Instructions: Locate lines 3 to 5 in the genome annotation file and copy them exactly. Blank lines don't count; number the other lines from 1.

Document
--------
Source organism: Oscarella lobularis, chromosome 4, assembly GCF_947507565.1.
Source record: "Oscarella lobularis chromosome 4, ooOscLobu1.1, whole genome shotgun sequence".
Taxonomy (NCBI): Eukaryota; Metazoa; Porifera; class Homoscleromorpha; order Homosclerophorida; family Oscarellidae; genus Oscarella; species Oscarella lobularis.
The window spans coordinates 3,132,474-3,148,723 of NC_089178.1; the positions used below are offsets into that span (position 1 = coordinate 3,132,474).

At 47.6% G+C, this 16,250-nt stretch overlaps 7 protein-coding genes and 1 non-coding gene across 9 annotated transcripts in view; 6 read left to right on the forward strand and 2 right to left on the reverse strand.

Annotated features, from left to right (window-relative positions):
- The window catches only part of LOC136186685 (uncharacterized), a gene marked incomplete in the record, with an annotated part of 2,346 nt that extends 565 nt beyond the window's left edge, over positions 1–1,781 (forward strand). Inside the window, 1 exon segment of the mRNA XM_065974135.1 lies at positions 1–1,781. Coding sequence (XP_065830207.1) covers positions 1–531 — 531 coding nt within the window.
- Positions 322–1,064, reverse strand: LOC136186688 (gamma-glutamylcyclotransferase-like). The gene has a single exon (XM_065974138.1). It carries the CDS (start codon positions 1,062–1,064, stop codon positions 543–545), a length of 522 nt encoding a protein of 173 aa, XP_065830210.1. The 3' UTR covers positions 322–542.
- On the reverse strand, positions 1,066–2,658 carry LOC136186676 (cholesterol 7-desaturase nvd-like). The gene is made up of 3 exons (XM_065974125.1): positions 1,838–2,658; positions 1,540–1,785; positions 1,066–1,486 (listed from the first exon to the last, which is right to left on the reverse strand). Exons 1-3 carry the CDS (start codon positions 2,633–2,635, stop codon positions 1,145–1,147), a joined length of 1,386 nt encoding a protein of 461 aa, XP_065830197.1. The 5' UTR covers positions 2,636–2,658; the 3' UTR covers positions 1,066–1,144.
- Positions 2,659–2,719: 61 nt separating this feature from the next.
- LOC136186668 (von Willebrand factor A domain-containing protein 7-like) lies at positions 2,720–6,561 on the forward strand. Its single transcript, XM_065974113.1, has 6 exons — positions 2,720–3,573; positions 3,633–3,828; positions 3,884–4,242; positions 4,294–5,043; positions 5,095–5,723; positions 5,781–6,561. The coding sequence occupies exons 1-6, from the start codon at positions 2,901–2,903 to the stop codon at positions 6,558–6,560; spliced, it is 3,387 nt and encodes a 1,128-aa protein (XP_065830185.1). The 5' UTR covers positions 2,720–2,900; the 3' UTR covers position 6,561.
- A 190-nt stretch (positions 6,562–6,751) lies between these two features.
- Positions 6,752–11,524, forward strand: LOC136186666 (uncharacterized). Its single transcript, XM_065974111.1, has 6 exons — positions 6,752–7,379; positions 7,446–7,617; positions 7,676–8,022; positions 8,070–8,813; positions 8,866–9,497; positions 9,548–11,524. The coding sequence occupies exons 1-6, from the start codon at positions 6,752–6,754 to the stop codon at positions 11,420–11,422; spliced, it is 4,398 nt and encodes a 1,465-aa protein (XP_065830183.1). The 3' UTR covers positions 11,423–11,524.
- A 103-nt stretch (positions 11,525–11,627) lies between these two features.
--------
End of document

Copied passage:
Taxonomy (NCBI): Eukaryota; Metazoa; Porifera; class Homoscleromorpha; order Homosclerophorida; family Oscarellidae; genus Oscarella; species Oscarella lobularis.
The window spans coordinates 3,132,474-3,148,723 of NC_089178.1; the positions used below are offsets into that span (position 1 = coordinate 3,132,474).

At 47.6% G+C, this 16,250-nt stretch overlaps 7 protein-coding genes and 1 non-coding gene across 9 annotated transcripts in view; 6 read left to right on the forward strand and 2 right to left on the reverse strand.